The Amazon rainforest could start transforming into a savannah within a year if urgent action is not taken, new research has shown.
In what would be one of the biggest environmental catastrophes of our time, the natural wonder could disappear within 50 years, the report by Bangor University, Southampton University and the University of London, revealed.
If we don’t act on preventing the irreversible tipping point, many of us will watch the rainforest shift to a savannah-type ecosystem with a mix of trees and grass within the next 50 years, lead author Dr Simon Willcock of Bangor University’s School of Natural Sciences said.
“Unfortunately, what our paper reveals is that humanity needs to prepare for changes far sooner than expected,” Dr Willcock said.
“These rapid changes to the world’s largest and most iconic ecosystems would impact the benefits which they provide us with, including everything from food and materials to the oxygen and water we need for life.”
The predicted tipping point of next year matches other research conducted into the forest’s health.
Scientists and economists across the globe have expected the Amazon to reach a point of no return by 2021.
When this happens, the forest will stop producing enough rain to sustain itself, turning into barren grasslands and releasing billions of tonnes of carbon dioxide into the atmosphere.
Co-researcher Professor John Dearing, from Southampton University’s geography and environment department, said he was surprised by the alarming rate of decline.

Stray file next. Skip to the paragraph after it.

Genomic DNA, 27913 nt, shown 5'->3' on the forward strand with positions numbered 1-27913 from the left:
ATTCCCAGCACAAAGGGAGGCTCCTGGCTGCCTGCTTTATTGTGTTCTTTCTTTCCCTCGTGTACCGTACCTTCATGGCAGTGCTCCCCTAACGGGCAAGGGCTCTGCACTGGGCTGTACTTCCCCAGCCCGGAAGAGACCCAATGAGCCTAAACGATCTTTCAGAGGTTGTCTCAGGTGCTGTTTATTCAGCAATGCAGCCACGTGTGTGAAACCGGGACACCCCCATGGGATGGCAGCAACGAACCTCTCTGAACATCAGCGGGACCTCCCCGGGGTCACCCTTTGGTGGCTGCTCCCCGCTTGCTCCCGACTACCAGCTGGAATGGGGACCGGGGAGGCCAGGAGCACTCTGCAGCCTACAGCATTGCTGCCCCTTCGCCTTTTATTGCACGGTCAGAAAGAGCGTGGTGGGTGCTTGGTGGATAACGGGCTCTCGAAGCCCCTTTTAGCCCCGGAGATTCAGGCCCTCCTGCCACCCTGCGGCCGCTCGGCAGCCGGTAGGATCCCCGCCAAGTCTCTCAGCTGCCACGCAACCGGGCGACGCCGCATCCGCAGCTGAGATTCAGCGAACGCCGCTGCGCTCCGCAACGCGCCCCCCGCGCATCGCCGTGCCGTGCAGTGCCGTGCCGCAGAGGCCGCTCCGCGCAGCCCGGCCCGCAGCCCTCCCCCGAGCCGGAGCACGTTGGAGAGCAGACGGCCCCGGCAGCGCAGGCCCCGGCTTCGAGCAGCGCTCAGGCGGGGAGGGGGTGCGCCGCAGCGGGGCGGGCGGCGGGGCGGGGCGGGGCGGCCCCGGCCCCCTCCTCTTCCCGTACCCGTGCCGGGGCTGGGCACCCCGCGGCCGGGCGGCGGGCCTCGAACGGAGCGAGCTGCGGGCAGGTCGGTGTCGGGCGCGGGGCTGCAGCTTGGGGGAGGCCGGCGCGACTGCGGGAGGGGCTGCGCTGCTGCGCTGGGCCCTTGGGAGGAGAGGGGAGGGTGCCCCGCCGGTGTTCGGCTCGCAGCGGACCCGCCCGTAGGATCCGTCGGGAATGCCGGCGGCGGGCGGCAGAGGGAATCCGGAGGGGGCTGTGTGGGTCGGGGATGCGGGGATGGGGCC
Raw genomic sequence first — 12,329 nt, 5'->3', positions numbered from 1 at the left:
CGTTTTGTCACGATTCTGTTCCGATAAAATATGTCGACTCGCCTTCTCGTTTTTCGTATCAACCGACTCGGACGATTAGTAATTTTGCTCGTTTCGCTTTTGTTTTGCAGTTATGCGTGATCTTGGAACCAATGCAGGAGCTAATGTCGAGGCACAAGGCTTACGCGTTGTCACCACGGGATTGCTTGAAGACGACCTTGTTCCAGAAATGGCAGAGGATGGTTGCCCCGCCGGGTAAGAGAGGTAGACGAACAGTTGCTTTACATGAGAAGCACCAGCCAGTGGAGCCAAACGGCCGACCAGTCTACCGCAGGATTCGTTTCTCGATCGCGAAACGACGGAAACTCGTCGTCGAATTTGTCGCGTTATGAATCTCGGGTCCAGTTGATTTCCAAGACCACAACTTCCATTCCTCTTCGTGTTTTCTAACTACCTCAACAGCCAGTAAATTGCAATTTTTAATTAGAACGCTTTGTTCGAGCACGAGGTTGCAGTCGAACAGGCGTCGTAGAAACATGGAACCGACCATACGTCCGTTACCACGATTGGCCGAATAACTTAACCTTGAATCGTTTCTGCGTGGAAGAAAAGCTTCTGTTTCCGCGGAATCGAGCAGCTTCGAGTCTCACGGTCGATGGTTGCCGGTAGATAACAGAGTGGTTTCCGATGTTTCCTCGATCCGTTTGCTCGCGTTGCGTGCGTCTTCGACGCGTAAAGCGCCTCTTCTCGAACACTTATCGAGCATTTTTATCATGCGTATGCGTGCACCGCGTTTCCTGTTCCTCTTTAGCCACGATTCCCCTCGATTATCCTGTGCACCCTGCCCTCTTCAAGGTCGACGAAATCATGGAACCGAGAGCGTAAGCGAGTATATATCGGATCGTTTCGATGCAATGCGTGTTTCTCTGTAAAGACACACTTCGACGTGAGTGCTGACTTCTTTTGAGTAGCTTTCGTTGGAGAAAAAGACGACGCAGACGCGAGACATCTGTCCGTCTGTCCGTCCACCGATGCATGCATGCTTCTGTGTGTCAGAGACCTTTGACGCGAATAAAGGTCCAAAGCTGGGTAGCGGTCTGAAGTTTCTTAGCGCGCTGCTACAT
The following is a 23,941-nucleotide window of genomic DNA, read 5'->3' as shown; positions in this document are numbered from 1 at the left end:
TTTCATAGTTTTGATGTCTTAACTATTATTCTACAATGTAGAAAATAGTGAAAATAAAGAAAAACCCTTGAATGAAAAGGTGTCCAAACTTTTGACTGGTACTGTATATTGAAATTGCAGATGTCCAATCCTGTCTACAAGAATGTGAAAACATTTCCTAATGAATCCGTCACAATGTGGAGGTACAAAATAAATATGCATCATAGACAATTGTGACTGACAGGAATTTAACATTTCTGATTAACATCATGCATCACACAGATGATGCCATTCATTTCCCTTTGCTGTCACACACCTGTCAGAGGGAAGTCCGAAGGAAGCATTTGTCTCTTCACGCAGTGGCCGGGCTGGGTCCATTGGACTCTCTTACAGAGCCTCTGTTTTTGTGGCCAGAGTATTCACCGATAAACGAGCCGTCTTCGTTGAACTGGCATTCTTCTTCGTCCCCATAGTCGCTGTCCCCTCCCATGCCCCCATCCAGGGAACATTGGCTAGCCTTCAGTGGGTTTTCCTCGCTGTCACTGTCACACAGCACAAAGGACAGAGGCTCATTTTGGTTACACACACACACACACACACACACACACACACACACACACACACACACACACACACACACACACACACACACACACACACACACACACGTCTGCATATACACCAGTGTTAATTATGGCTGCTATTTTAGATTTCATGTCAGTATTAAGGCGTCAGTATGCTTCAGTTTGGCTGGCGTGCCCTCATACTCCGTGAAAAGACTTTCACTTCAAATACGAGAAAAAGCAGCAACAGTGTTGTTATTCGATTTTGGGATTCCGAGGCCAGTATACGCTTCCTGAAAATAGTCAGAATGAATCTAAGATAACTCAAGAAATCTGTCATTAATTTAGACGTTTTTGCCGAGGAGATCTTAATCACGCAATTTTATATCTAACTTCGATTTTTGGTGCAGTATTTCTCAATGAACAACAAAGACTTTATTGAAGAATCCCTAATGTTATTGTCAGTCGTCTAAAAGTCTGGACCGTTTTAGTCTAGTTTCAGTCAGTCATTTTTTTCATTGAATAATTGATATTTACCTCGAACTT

“We intuitively knew that big systems would collapse more slowly than small ones – due to the time it takes for impacts to diffuse across large distances,” Professor Dearing said.
“But what was unexpected was the finding that big systems collapse much faster than you might expect – even the largest on Earth only taking possibly a few decades.”
Endearingly referred to as ‘the Earth’s lungs’, the forest is home to 10 per cent of our biodiversity and has been a vital carbon sink, taking out around two billion tonnes of carbon dioxide a year from the atmosphere.
Now, the ecosystem is changing.
In a sign of things to come, plants that prefer wet conditions are starting to die and those that prefer dry conditions, such as the Brazil nut tree, are thriving.
The average temperature in the forest has risen by 1 to 1.5 degrees in the past century and the dry season has spread from four months to five.
Soaring rates of deforestation, encouraged by Brazil’s far-right president Jair Bolsonaro have seen around 20 per cent of the rainforest destroyed.
This continues at an alarming rate of 51,799 square kilometres a year – almost double the size of Sydney.
Last week, Brazilian congresswoman Joenia Wapichana called for international solidarity to save the Amazon and the Indigenous people who live there.
Leading climate scientist Carlos Nobre, who predicted the Amazon would reach a tipping point if deforestation was to continue, has said to reverse the current trend, global carbon emissions and Amazon deforestation must be stopped, and an ambitious reforestation plan implemented immediately.
“The only sensible way forward is to launch a major reforestation project especially in the southern and eastern Amazon, actions that could be part of Brazil’s implementing its commitments under the Paris agreement,” he wrote in an editorial for Science Advances in December.
“The tipping point is here, it is now.
“The peoples and leaders of the Amazon countries together have the power, the science, and the tools to avoid a continental-scale, indeed, a global environmental disaster.
“Together, we need the will and imagination to tip the direction of change in favour of a sustainable Amazon.”